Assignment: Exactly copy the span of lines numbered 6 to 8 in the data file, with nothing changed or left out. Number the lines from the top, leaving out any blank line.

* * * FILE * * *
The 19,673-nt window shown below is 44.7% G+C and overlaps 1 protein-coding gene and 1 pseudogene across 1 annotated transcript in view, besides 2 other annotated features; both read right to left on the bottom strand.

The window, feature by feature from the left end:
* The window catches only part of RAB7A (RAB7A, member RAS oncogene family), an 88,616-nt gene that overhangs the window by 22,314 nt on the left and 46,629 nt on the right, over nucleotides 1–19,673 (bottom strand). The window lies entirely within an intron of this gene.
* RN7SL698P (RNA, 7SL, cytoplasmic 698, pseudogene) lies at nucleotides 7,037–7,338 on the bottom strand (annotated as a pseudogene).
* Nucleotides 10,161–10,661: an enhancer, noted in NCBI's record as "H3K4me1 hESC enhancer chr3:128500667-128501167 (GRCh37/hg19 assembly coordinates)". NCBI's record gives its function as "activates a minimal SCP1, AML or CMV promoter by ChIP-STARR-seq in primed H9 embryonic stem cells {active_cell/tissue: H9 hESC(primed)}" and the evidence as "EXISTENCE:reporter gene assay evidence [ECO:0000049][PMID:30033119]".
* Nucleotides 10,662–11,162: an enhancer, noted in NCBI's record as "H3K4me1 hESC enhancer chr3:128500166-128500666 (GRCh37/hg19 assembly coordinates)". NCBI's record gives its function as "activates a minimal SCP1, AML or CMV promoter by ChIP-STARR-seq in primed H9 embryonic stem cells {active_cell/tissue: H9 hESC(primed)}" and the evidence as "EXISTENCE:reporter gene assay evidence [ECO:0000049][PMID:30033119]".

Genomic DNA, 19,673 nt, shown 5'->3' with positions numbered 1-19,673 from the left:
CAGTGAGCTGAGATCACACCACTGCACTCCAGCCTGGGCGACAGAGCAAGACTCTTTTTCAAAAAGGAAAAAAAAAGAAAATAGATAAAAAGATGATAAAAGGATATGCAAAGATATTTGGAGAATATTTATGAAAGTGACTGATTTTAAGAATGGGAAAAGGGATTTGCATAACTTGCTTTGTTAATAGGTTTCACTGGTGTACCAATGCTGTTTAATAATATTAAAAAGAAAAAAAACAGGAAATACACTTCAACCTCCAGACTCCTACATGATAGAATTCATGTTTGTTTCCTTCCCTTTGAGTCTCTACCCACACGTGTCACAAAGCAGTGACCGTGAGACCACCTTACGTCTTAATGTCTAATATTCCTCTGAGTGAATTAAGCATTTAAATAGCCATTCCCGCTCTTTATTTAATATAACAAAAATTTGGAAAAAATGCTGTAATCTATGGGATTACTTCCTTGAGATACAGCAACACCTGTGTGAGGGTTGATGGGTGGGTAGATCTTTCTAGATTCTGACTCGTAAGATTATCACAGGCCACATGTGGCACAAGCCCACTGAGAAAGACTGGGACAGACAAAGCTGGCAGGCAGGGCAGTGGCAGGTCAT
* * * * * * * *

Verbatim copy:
* Nucleotides 10,662–11,162: an enhancer, noted in NCBI's record as "H3K4me1 hESC enhancer chr3:128500166-128500666 (GRCh37/hg19 assembly coordinates)". NCBI's record gives its function as "activates a minimal SCP1, AML or CMV promoter by ChIP-STARR-seq in primed H9 embryonic stem cells {active_cell/tissue: H9 hESC(primed)}" and the evidence as "EXISTENCE:reporter gene assay evidence [ECO:0000049][PMID:30033119]".

Genomic DNA, 19,673 nt, shown 5'->3' with positions numbered 1-19,673 from the left:
CAGTGAGCTGAGATCACACCACTGCACTCCAGCCTGGGCGACAGAGCAAGACTCTTTTTCAAAAAGGAAAAAAAAAGAAAATAGATAAAAAGATGATAAAAGGATATGCAAAGATATTTGGAGAATATTTATGAAAGTGACTGATTTTAAGAATGGGAAAAGGGATTTGCATAACTTGCTTTGTTAATAGGTTTCACTGGTGTACCAATGCTGTTTAATAATATTAAAAAGAAAAAAAACAGGAAATACACTTCAACCTCCAGACTCCTACATGATAGAATTCATGTTTGTTTCCTTCCCTTTGAGTCTCTACCCACACGTGTCACAAAGCAGTGACCGTGAGACCACCTTACGTCTTAATGTCTAATATTCCTCTGAGTGAATTAAGCATTTAAATAGCCATTCCCGCTCTTTATTTAATATAACAAAAATTTGGAAAAAATGCTGTAATCTATGGGATTACTTCCTTGAGATACAGCAACACCTGTGTGAGGGTTGATGGGTGGGTAGATCTTTCTAGATTCTGACTCGTAAGATTATCACAGGCCACATGTGGCACAAGCCCACTGAGAAAGACTGGGACAGACAAAGCTGGCAGGCAGGGCAGTGGCAGGTCAT